Innovation update

Fraud risk in a cryptocurrency world

Businesses and consumers across the globe are quickly adopting cryptocurrencies in daily transactions. And many organizations are scrambling to catch up with this evolving technological innovation. Here’s an update on this new means of exchange, key fraud risks and how CFEs can help with the responsible adoption of crypto.

Innovations in technology often change the world for the better. And yet, criminals, terrorists, and rogue states can use those same innovations for their own illegitimate ends, imposing great costs on the public. Today, few technologies are more potentially transformative and disruptive — and more potentially susceptible to abuse — than cryptocurrency.” – U.S. Deptartment of Justice’s “Cryptocurrency Enforcement Framework.”

With over $2 trillion in circulation, digital assets (aka cryptocurrencies, or “crypto”) are increasingly becoming a mainstream form of payment worth more than all physical U.S. dollars and coins currently in circulation. (See “What Happens to the Stock and Cryptocurrencies When the Fed Stops Raining Money?” by Greg Ip, The Wall Street Journal, May 8, 2021, and “Cryptocurrency is now worth more than all U.S. currency in circulation,” by Tony Tran, The Byte, May 9, 2021.)

What was first viewed nearly a decade ago as a rogue payment model for criminal activity and ransomware payments is quickly being adopted by many organizations in a variety of industries. Emerging market countries from Pakistan to Vietnam to Nigeria are also seeing an increased use of this form of exchange, while El Salvador last year became the first country to adopt bitcoin as legal tender. (See “Paying with Bitcoin: These are the major companies that accept crypto as payment,” by David Walsh,, Aug. 30, 2021; “This map shows where cryptocurrency is taking off around the world,” by MacKenzie Sigalos, CNBC, Aug. 18, 2021; and “El Salvador Has Adopted Bitcoin As Legal Tender — The First Country To Do So,” by Tim Padgett, NPR, Sept. 7, 2021.)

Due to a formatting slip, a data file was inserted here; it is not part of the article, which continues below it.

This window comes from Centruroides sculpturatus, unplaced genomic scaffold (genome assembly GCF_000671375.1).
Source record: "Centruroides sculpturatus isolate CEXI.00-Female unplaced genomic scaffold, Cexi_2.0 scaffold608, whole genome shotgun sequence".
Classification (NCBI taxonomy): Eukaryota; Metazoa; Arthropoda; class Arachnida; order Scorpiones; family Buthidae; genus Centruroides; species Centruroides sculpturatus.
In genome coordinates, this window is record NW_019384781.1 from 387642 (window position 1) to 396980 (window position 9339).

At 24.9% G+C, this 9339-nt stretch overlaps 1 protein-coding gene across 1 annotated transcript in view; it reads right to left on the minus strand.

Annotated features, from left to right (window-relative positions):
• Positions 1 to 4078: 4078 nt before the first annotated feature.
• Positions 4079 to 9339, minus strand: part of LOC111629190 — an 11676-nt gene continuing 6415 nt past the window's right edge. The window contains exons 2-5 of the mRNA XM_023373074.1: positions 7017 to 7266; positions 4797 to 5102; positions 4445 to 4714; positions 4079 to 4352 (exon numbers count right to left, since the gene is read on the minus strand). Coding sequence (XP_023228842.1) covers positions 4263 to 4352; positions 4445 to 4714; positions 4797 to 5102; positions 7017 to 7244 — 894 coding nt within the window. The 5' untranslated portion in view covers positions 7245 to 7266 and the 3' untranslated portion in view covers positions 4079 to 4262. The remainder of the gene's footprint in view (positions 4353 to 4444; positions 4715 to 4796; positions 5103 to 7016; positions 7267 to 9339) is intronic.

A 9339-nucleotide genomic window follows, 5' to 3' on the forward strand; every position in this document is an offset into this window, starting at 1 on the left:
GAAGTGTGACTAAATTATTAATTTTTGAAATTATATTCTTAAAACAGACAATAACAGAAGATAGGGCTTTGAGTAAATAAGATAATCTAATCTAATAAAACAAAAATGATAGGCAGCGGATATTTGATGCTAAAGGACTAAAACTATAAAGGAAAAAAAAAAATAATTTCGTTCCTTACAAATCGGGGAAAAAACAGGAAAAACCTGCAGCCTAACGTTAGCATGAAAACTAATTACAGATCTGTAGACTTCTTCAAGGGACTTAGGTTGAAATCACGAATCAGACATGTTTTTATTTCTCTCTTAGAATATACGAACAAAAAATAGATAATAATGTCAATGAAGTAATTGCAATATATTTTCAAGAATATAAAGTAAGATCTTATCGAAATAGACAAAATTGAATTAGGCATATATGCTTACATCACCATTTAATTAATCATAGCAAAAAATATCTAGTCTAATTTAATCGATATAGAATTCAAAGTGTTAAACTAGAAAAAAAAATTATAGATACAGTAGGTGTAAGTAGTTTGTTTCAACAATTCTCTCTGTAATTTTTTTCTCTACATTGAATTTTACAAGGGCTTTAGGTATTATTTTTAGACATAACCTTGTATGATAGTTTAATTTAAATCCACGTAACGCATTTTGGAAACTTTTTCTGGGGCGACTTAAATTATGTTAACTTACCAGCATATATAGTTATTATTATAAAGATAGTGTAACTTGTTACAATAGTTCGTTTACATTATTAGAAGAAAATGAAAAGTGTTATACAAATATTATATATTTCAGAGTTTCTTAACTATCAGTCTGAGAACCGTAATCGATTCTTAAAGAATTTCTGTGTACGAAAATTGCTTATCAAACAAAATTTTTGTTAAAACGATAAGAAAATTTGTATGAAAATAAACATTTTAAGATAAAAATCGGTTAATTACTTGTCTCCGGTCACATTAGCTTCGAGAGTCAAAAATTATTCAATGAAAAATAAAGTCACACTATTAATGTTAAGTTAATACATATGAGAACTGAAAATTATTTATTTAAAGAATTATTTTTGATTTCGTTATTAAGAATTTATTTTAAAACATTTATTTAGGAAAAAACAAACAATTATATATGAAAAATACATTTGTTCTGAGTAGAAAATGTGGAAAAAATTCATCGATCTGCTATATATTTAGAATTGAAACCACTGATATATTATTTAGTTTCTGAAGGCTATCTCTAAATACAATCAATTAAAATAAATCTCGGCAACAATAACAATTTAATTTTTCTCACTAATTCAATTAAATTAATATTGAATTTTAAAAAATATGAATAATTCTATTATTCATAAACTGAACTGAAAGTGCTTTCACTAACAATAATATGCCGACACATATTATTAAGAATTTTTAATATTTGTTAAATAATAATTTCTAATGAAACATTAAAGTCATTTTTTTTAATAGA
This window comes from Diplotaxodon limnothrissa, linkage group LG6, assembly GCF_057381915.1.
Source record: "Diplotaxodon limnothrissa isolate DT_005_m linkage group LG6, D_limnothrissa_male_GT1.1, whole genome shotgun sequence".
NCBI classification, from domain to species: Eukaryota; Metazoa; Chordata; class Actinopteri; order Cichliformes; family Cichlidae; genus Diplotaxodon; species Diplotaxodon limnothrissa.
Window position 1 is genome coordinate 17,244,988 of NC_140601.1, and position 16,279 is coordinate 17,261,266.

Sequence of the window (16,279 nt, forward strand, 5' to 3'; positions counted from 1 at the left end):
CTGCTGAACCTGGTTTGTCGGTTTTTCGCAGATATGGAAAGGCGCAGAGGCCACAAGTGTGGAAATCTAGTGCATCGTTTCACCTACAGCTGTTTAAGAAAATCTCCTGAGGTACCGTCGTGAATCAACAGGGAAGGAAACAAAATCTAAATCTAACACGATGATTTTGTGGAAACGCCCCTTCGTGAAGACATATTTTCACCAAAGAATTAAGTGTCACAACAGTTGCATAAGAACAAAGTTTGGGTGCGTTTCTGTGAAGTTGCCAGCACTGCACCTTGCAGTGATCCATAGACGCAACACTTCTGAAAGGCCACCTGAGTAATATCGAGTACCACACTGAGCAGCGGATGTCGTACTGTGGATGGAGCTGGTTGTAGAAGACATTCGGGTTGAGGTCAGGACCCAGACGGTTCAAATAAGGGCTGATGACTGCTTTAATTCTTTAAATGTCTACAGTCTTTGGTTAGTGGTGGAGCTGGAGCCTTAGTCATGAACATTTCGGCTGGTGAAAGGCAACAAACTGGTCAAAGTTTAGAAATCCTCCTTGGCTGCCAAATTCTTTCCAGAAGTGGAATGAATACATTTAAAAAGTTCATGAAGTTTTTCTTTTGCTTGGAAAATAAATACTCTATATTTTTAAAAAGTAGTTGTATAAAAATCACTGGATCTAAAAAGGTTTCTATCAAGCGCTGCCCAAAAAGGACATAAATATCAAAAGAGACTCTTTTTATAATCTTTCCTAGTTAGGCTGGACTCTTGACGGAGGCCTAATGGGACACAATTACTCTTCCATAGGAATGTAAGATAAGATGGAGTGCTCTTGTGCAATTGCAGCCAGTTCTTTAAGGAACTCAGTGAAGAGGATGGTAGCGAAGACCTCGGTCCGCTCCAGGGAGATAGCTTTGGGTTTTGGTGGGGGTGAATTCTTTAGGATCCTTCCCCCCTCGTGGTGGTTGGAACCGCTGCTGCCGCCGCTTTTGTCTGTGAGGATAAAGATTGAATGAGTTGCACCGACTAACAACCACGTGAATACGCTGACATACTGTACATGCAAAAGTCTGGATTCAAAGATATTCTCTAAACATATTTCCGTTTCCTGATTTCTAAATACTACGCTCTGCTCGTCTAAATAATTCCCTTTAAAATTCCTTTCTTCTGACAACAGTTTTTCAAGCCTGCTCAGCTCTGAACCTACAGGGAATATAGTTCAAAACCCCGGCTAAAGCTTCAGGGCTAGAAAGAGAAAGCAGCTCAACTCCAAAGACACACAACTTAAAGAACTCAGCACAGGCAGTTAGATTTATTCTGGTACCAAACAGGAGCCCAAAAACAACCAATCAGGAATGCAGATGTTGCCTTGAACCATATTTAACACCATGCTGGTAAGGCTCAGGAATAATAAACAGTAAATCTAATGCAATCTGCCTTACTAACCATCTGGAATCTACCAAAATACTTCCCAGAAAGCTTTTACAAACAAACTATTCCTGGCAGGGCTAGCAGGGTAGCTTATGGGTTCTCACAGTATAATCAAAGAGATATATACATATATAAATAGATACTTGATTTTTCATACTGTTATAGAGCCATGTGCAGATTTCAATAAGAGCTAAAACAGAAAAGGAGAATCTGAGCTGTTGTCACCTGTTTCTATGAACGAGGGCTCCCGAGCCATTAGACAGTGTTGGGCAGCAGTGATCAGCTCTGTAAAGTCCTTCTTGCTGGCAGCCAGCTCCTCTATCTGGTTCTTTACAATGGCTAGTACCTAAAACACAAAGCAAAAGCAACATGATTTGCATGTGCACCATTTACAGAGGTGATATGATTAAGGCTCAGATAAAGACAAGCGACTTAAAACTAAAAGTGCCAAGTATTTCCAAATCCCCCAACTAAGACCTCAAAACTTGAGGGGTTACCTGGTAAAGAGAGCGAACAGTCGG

This has spurred both regulators and traditional banks to scramble to catch up and adapt to the evolving technology. [See “Banks Tried to Kill Crypto and Failed. Now They’re Embracing It (Slowly),” by Emily Flitter, The New York Times, Nov. 1, 2021, and “Wall Street Is Offering Big Pay Increases to Amass a Crypto Army,” by Zijia Song and Katherine Doherty, Bloomberg, Nov. 1, 2021.]

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